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Maroon 5's Adam Levine: "There aren’t any bands anymore"

Adam Levine
(Image credit: Kevin Winter/Getty Images for Bud Light Super Bowl Music Fes)

Call Adam Levine a pop star, the kind of contemporary globally successful artist who appears as a guest on other huge artists' singles  (or vice versa with latest Megan Thee Stallion collaboration Beautiful Mistakes) but Maroon 5 were and still are a band. Which will make his recent comments in a Zane Lowe Apple Music interview somewhat perplexing for some of us.

“That’s the thing that makes me kind of sad, is that there were just bands… there’s no bands anymore, and I feel like they’re a dying breed”

Maroon 5 first broke through with their 2002 album Song About Jane and Levine told Lowe he had been looking back at that era of music with his young daughter when he reached a realisation. “It’s funny how you go back and re-watch like these old videos, and listen to these old songs, and I’ve been playing her a lot of Avril Lavigne records. Like, dude, I’m With You is like — it’s, yeah, that gives you tears,” he said. But that wasn't the big realisation. 

“I feel like there aren’t any bands anymore, you know?” Levine continued, heading on a tangent from Levine. “That’s the thing that makes me kind of sad, is that there were just bands… there’s no bands anymore, and I feel like they’re a dying breed.” 

Say what? Well before we go any further, Levine does in fact note that yes, there are bands now. What he seems to be referring to is bands in the mainstream. 

I mean, there still are plenty of bands,” Levine rightly conceded to Lowe. “And maybe they’re not in the limelight quite as much, or in the pop limelight, but I wish there could be more of those around.”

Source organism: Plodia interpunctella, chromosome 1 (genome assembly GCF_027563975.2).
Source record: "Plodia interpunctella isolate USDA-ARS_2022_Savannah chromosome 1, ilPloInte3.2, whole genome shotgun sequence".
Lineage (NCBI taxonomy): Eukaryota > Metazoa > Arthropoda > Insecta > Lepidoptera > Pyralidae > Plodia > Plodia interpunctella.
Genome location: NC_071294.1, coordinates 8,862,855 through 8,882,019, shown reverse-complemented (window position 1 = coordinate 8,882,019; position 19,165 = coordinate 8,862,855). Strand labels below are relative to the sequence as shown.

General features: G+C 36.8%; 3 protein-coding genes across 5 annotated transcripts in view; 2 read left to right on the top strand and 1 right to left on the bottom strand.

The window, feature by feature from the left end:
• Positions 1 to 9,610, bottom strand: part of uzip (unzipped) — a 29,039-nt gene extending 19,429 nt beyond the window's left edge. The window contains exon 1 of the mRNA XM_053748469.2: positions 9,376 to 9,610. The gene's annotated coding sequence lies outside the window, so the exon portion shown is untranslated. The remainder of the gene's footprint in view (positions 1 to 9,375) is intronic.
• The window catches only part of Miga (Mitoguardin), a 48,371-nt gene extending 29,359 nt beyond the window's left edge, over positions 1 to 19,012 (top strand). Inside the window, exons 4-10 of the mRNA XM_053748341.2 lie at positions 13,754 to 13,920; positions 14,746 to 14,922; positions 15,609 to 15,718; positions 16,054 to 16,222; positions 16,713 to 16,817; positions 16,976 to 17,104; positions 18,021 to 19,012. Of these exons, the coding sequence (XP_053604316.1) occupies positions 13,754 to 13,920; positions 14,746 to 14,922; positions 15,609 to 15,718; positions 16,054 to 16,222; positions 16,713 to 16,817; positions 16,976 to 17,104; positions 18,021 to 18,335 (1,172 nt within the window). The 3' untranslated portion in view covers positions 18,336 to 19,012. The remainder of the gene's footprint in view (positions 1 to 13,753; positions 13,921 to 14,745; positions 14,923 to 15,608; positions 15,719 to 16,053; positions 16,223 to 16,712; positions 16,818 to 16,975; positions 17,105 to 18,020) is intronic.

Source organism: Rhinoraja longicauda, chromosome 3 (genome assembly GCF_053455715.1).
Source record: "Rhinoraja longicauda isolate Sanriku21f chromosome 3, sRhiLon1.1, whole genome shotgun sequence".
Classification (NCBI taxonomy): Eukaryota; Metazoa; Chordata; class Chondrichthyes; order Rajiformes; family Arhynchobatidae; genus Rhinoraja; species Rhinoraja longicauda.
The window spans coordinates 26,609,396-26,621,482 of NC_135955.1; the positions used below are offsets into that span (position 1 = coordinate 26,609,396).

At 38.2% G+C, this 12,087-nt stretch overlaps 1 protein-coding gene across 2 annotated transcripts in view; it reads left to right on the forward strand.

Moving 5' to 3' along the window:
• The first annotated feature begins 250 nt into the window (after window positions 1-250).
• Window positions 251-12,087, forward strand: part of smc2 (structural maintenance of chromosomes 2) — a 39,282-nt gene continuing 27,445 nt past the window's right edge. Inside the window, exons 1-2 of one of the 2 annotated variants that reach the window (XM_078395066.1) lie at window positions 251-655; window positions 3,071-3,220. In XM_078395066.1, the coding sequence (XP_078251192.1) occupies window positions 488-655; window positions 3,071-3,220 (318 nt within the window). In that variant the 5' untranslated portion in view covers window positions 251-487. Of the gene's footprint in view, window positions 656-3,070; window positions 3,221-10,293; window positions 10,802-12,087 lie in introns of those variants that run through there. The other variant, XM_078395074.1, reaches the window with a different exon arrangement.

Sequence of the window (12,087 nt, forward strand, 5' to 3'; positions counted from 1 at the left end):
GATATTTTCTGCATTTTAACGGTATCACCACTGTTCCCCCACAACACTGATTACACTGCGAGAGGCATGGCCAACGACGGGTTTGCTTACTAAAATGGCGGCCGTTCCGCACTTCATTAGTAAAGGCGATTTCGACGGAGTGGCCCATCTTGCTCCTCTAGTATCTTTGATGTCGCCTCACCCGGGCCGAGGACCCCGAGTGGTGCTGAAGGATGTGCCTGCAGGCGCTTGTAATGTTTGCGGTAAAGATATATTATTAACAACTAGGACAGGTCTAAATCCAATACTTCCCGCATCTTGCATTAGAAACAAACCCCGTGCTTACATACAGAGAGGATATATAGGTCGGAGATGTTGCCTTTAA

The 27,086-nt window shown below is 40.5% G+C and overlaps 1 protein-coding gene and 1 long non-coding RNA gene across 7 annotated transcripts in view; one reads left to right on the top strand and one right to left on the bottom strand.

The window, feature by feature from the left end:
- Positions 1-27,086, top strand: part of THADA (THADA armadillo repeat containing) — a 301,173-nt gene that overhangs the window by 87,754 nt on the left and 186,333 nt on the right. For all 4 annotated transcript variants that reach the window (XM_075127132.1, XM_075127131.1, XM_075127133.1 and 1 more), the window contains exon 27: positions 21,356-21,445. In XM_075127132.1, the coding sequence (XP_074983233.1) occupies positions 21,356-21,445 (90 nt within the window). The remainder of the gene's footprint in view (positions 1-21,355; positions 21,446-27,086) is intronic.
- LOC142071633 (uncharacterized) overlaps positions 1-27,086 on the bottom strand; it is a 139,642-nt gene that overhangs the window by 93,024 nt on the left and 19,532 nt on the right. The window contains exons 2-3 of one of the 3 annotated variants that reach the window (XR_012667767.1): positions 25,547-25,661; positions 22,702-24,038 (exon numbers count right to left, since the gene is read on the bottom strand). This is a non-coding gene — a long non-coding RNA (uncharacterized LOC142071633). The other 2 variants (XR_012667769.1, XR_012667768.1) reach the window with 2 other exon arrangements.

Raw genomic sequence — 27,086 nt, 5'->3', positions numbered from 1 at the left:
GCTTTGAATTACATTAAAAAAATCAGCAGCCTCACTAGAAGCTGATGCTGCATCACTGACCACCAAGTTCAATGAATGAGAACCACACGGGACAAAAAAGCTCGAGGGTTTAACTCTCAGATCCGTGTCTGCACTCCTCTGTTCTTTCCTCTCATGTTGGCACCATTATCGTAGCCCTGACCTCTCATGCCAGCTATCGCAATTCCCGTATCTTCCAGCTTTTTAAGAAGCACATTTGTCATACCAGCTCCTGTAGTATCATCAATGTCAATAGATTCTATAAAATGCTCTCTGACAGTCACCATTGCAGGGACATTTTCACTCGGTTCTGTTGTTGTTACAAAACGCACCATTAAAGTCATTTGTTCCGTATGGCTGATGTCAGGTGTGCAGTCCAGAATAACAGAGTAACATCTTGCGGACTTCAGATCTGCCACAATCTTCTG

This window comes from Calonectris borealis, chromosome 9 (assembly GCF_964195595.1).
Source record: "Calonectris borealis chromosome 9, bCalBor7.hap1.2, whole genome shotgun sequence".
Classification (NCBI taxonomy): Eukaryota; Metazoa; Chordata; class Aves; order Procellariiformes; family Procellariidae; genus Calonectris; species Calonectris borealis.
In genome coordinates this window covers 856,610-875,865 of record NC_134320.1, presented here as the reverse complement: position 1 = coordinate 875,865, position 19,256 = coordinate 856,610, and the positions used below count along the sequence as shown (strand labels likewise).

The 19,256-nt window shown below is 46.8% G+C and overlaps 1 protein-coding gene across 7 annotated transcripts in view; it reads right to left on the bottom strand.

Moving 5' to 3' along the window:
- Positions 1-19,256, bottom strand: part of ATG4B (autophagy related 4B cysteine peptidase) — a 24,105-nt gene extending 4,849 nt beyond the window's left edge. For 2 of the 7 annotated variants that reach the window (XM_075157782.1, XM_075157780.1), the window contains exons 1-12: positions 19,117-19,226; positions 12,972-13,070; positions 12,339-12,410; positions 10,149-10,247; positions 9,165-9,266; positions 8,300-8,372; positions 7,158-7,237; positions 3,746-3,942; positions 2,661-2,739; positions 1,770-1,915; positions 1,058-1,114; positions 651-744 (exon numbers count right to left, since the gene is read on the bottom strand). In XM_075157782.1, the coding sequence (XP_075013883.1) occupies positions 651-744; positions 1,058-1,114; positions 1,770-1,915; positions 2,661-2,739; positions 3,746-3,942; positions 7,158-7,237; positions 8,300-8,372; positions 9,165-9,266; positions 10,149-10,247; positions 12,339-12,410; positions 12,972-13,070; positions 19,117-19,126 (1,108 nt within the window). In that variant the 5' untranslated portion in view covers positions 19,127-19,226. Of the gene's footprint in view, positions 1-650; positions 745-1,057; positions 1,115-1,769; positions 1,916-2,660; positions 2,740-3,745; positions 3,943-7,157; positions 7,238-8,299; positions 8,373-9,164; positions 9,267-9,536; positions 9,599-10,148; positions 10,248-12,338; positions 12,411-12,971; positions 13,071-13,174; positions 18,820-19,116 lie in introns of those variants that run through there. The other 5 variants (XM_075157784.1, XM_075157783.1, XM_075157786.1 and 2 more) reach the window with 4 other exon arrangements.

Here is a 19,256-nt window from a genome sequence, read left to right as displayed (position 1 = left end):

Does he have a point? It's hard to think of many examples of guitar bands who have broken into huge 'pop' mainstream success - or the kind of success Levine possibly holds as a benchmark next to his own. But there's a much bigger argument as to why that is that has little to do with the quality of music being made by bands and more to do with whether mainstream acceptance is even something worth attaining for musician these days, especially judging by how far Maroon 5 have moved away from rock in their recorded output. 

Despite that, the former judge of the US Voice TV show thinks breakup song Beautiful Mistake that the band co-wrote with Blackbear sounds like old Blink-182 – a band that infiltrated the mainstream a few years before his own. 

“What a lot of people don’t realise about Blink-182 specifically, because they are who we were talking about, they wrote great songs,” he said. “Those were great songs.” 

Some of us can get onboard with that at least?